Format

Send to

Choose Destination
Proc Natl Acad Sci U S A. 2014 Dec 30;111(52):18781-6. doi: 10.1073/pnas.1407147112. Epub 2014 Dec 15.

Phytochrome controls alternative splicing to mediate light responses in Arabidopsis.

Author information

1
Faculty of Agriculture, Kyushu University, Fukuoka 812-8581, Japan;
2
Frontier Research Academy for Young Researchers, Kyushu Institute of Technology, Fukuoka 820-8502, Japan;
3
Department of Computational Biology, Graduate School of Frontier Sciences, The University of Tokyo, Chiba 277-8562, Japan; and.
4
Faculty of Agriculture, Kyushu University, Fukuoka 812-8581, Japan; PRESTO, JST, Saitama 332-0012, Japan mat@agr.kyushu-u.ac.jp.

Abstract

Plants monitor the ambient light conditions using several informational photoreceptors, including red/far-red light absorbing phytochrome. Phytochrome is widely believed to regulate the transcription of light-responsive genes by modulating the activity of several transcription factors. Here we provide evidence that phytochrome significantly changes alternative splicing (AS) profiles at the genomic level in Arabidopsis, to approximately the same degree as it affects steady-state transcript levels. mRNA sequencing analysis revealed that 1,505 and 1,678 genes underwent changes in their AS and steady-state transcript level profiles, respectively, within 1 h of red light exposure in a phytochrome-dependent manner. Furthermore, we show that splicing factor genes were the main early targets of AS control by phytochrome, whereas transcription factor genes were the primary direct targets of phytochrome-mediated transcriptional regulation. We experimentally validated phytochrome-induced changes in the AS of genes that are involved in RNA splicing, phytochrome signaling, the circadian clock, and photosynthesis. Moreover, we show that phytochrome-induced AS changes of SPA1-RELATED 3, the negative regulator of light signaling, physiologically contributed to promoting photomorphogenesis. Finally, photophysiological experiments demonstrated that phytochrome transduces the signal from its photosensory domain to induce light-dependent AS alterations in the nucleus. Taking these data together, we show that phytochrome directly induces AS cascades in parallel with transcriptional cascades to mediate light responses in Arabidopsis.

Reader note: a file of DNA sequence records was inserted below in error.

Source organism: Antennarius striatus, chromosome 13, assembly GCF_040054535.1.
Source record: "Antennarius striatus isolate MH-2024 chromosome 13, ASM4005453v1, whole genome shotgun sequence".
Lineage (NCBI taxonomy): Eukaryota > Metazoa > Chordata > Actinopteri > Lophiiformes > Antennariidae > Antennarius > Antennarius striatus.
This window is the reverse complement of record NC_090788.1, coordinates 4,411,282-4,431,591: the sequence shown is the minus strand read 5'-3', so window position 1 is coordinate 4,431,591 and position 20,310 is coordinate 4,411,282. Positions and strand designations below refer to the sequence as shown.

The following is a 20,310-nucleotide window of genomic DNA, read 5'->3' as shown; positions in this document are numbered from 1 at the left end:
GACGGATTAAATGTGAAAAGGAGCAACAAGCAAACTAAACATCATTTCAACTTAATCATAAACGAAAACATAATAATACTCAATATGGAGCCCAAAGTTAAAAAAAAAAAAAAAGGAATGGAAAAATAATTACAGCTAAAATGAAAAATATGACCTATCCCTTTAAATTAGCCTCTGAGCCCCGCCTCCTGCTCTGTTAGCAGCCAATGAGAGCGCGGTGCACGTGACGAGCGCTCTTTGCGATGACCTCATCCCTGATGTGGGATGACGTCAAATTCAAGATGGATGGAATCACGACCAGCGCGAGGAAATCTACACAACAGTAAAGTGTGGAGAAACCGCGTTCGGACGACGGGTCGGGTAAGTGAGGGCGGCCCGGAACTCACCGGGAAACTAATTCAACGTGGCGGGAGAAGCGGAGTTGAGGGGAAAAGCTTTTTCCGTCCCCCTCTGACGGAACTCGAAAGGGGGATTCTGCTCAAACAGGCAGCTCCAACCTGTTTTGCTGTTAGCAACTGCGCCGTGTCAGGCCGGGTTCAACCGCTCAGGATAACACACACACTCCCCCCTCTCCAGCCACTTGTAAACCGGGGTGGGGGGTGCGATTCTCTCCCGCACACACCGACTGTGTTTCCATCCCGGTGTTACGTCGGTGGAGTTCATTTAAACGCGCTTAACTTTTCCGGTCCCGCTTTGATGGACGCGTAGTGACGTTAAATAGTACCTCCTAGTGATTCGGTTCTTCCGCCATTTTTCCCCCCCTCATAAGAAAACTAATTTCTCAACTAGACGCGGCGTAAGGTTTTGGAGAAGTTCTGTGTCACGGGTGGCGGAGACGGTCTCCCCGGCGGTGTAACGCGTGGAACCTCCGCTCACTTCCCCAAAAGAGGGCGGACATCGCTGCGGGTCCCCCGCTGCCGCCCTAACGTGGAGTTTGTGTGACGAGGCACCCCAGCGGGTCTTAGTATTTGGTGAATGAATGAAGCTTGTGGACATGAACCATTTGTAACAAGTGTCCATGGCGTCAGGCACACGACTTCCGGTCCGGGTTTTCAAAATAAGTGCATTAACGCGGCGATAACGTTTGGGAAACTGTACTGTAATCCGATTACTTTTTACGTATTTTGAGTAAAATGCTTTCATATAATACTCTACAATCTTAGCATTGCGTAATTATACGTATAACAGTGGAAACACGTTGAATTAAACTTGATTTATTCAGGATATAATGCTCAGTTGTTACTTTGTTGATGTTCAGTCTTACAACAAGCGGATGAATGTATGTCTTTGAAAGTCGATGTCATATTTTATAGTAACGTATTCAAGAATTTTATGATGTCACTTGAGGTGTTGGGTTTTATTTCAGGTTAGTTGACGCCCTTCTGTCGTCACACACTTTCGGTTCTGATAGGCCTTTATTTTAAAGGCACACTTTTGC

KEYWORDS:

alternative splicing; light signaling; photomorphogenesis; phytochrome; posttranscriptional regulation

PMID:
25512548
PMCID:
PMC4284612
DOI:
10.1073/pnas.1407147112
[Indexed for MEDLINE]
Free PMC Article

Supplemental Content

Full text links

Icon for HighWire Icon for PubMed Central
Loading ...
Support Center